These guys are truly willing to go the extra mile to achieve the so-called American dream. The movie shows how far people might actually go to achieve what they desire, and these extreme lengths can be shocking. It’s also shocking to learn this film follows the true story upon which it is based (a three-part series entitled ‘Pain & Gain’ by Pete Collins) very closely. If you think you had a hard time believing Bernie (where Jack Black plays the titular Bernie who strikes up a relationship with a wealthy widow and when he kills her, he has to go to great lengths to creat the illusion she’s still alive) was based on a true story, you haven’t seen anything yet. This is so strange and bizarre that, during the movie, we’re reminded that “this is still a true story”.

A violent true story is written into a hilarious action comedy, so the audience could easily admire that, or be easily offended. The case is, Hollywood is once again exploiting something awful and making it into something entertaining that will make money. Though, this story about the Sun Gym Gang (that takes place between the latter end of 1994 through June 1995) really should be known. Still, the writing team of Christopher Markus and Stephen McFeely pen a great black comedy, even if it is lengthy. Everyone should see this just to see where they stand on the film, much like the other 2013 movie set in Miami, Spring Breakers. This is truly one of the most bizarre and strangest movies of all-time, but it’s also one of the most memorable and entertaining of 2013 thus far.

Michael Bay’s movie has some great production design and writing, and it’s nice to see that he’s directing a passion project; and it also helps that the closest thing to Optimus Prime are fancy cars and riding lawn mowers. Some of the characters, though, are only a little more emotional than robots, mostly because the three main protagonists are money-hungry sociopaths. The characters’ actions are so moronic that it’s hard to care what might happen to them. We don’t really feel compassion for charismatic sociopaths, like they wouldn’t for us. The sociopath that shows the most human emotions is Paul Doyle (mostly for Jesus or Kershaw) and Doorbal. The dark comedy really produces laughs, and the offbeat humour is right on the money. Wahlberg and Mackie are great in their roles and everyone has great comedic timing, but the real star here is Dwayne “The Rock” Johnson. Johnson has played badasses in the past (like Mathayus in The Scorpion King, Chris Vaugh in Walking Tall, Luke Hobbs in Fast Five), but this is one of his strongest performances as an egotistic moron who happens to think he’s a badass. He’s hilarious and very charming as the criminal who hits rock bottom, finds Jesus, and then becomes hooked on cocaine once again when they find wealth. He steals every scene, and right now, I can’t think of a time where Johnson delivers a more entertaining performance.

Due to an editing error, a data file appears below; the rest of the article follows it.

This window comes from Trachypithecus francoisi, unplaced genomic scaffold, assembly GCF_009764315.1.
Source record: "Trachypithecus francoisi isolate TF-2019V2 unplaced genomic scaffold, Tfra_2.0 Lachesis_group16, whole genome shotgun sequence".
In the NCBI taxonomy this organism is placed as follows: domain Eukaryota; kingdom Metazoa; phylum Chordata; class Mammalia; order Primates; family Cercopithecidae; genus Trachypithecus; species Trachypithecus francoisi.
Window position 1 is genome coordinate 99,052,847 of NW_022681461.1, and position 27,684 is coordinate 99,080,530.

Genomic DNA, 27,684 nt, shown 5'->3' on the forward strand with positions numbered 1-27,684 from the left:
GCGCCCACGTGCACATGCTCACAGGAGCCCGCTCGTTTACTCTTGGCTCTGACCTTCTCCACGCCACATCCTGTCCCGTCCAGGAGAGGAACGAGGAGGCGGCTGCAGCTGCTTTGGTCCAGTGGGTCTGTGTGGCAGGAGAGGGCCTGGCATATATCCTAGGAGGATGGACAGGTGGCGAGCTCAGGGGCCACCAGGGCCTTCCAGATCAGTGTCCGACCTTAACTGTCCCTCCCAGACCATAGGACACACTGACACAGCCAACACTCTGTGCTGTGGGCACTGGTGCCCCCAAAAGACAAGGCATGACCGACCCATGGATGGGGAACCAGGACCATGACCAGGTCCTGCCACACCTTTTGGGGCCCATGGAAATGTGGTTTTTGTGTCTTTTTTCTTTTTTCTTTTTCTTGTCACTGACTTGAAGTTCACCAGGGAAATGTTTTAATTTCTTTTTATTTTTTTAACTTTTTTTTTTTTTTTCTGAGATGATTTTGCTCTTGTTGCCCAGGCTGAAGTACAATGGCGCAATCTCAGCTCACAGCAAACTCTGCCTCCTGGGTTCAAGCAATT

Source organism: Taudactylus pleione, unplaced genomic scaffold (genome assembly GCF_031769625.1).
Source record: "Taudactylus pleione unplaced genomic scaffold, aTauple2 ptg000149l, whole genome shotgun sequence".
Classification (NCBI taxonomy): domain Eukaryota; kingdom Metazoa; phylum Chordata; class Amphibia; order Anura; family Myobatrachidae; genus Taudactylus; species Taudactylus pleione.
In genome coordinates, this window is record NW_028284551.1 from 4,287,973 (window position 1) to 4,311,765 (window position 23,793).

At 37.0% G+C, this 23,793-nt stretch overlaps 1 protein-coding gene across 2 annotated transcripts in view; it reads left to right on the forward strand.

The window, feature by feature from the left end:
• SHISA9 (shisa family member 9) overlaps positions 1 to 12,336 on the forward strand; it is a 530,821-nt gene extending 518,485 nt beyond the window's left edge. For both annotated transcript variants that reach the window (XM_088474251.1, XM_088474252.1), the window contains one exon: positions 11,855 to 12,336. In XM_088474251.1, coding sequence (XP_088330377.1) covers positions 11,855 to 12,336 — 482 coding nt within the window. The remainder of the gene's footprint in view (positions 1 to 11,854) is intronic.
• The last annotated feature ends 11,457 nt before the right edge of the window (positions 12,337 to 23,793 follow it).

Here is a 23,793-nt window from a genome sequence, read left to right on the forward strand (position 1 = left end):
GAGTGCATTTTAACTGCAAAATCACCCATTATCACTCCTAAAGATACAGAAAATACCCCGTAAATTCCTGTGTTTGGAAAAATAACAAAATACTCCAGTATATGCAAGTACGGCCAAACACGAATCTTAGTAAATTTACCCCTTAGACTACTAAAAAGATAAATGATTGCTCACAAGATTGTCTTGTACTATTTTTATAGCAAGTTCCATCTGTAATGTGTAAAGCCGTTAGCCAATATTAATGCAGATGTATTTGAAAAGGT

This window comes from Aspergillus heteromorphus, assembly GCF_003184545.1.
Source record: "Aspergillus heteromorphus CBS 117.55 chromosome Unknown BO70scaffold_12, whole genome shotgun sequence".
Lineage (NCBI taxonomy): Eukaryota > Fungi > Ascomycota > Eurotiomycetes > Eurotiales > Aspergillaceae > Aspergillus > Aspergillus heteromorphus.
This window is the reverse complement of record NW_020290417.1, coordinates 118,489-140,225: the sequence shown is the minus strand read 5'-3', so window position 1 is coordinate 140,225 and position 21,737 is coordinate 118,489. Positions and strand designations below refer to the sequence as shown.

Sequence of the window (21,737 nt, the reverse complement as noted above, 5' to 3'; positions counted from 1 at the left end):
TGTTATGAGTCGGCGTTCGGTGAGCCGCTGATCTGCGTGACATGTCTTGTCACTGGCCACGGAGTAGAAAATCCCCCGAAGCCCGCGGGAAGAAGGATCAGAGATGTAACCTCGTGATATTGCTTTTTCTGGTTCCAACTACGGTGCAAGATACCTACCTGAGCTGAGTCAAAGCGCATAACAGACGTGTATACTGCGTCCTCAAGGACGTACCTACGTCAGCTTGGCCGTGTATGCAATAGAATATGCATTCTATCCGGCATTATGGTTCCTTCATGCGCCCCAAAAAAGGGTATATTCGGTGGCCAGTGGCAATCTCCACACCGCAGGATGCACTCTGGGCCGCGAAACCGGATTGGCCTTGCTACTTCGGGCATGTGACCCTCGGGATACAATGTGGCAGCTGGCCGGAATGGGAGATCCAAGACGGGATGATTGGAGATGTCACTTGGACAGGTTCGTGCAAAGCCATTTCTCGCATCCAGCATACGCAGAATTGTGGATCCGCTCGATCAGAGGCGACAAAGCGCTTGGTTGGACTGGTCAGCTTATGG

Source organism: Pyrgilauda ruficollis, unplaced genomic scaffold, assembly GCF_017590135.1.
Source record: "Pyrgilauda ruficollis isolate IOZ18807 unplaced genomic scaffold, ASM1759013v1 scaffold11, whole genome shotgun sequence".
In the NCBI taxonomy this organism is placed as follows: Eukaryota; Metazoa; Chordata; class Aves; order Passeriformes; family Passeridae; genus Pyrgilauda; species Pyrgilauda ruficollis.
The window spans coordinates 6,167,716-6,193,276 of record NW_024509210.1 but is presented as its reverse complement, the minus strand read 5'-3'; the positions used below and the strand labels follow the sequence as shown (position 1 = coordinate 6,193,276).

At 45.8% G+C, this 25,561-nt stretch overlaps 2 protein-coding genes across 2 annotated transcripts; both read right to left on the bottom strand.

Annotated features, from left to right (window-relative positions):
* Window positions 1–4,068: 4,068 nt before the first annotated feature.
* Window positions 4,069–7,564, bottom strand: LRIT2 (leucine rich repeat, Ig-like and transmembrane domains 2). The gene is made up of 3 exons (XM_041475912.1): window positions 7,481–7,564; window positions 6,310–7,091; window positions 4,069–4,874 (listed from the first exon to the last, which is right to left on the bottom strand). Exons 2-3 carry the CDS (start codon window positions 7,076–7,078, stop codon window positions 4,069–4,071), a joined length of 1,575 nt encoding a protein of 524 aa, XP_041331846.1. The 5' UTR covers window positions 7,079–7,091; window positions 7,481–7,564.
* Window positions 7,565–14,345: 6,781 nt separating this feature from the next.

Ed Harris is great as the main investigator working for Tony Shalhoub’s Kershaw, even if he might not be extremely memorable. Rebel Wilson also shows some sultry emotions, mostly during her sex scene with Anthony Mackie, where she brings her own nun-chucks to spice things up. The versatile Shalhoub performs well, and he gets more than a few laughs as the victim. Everyone’s chemistry is ideal. It’s hilarious when his character is trying to manipulate the weak link, Paul Doyle. Their relationship is very funny, mostly because Doyle calls Kershaw, “Pepe”, and he nicknames himself “El Dad”.

This is sure to be one of the most outlandish and entertaining movies of 2013, and it’s an incredibly pleasant surprise. It is also hilariously twisted and its originality is deadly. The movie is stylish and colourful, but the movie is rather unbelievable and it is about ten minutes too long. Still, it’s bound to become a cult classic. The ensemble cast is great (Rob Corddry is also in the movie, among everyone else aforementioned). The majority of men will surely be entertained and laugh at this great black comedy of violence, inarguably moronic choices and chasing the American dream. If you’re a female, or a male who is really in touch with their feminine side, you might not enjoy it as much. Yes, that may sound sexist (forgive me), but it’s kind-of the truth with such a violent tale. One thing’s for sure, Popeye would approve of this movie.

83/100

The Human Stain (2003)

The Human StainThe Human Stain

Release Date: October 31, 2003

,Director: Robert Benton

Stars: Anthony Hopkins, Nicole Kidman, Ed Harris

Runtime: 106 min

Tagline: How far would you go to escape the past?
Did you know? To prepare for her role, Nicole Kidman visited women’s shelters and talked to former victims of abuse for inspiration.

When a disgraced former college professor has a romance with a mysterious younger woman haunted by her dark twisted past, he is forced to confront a shocking secret about his own life that he has kept secret for 50 years.

Anthony Hopkins and Nicole Kidman are really great in this. As is Ed Harris in a petite, but creepy and effective role. Gary Sinise’s chemistry with Hopkins is stellar. Sinise is also good as a reclusive authour who is holed up in his cabin in the woods, but there aren’t any zombies or ‘oh my god’ moments in this flick.